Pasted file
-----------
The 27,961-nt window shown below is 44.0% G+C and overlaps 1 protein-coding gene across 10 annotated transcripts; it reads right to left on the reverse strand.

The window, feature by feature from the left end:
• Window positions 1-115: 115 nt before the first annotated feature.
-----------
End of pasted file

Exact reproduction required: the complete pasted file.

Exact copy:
The 27,961-nt window shown below is 44.0% G+C and overlaps 1 protein-coding gene across 10 annotated transcripts; it reads right to left on the reverse strand.

The window, feature by feature from the left end:
• Window positions 1-115: 115 nt before the first annotated feature.